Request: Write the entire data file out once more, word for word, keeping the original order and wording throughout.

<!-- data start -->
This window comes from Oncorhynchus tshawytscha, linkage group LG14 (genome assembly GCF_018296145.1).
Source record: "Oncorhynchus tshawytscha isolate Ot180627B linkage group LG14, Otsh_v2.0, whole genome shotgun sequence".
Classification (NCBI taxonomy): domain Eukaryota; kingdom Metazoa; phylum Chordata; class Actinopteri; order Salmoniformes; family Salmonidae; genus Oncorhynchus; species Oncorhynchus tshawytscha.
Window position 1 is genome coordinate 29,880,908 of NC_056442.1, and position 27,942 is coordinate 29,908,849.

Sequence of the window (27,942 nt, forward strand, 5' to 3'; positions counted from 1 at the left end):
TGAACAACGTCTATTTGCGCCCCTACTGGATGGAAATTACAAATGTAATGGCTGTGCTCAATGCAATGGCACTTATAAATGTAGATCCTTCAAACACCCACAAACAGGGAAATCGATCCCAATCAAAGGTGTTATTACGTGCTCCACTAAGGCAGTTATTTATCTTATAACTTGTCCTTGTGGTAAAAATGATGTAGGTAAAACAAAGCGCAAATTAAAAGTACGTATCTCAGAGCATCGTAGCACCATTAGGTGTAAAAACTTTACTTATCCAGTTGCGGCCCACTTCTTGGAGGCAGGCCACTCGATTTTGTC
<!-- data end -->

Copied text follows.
This window comes from Oncorhynchus tshawytscha, linkage group LG14 (genome assembly GCF_018296145.1).
Source record: "Oncorhynchus tshawytscha isolate Ot180627B linkage group LG14, Otsh_v2.0, whole genome shotgun sequence".
Classification (NCBI taxonomy): domain Eukaryota; kingdom Metazoa; phylum Chordata; class Actinopteri; order Salmoniformes; family Salmonidae; genus Oncorhynchus; species Oncorhynchus tshawytscha.
Window position 1 is genome coordinate 29,880,908 of NC_056442.1, and position 27,942 is coordinate 29,908,849.

Sequence of the window (27,942 nt, forward strand, 5' to 3'; positions counted from 1 at the left end):
TGAACAACGTCTATTTGCGCCCCTACTGGATGGAAATTACAAATGTAATGGCTGTGCTCAATGCAATGGCACTTATAAATGTAGATCCTTCAAACACCCACAAACAGGGAAATCGATCCCAATCAAAGGTGTTATTACGTGCTCCACTAAGGCAGTTATTTATCTTATAACTTGTCCTTGTGGTAAAAATGATGTAGGTAAAACAAAGCGCAAATTAAAAGTACGTATCTCAGAGCATCGTAGCACCATTAGGTGTAAAAACTTTACTTATCCAGTTGCGGCCCACTTCTTGGAGGCAGGCCACTCGATTTTGTC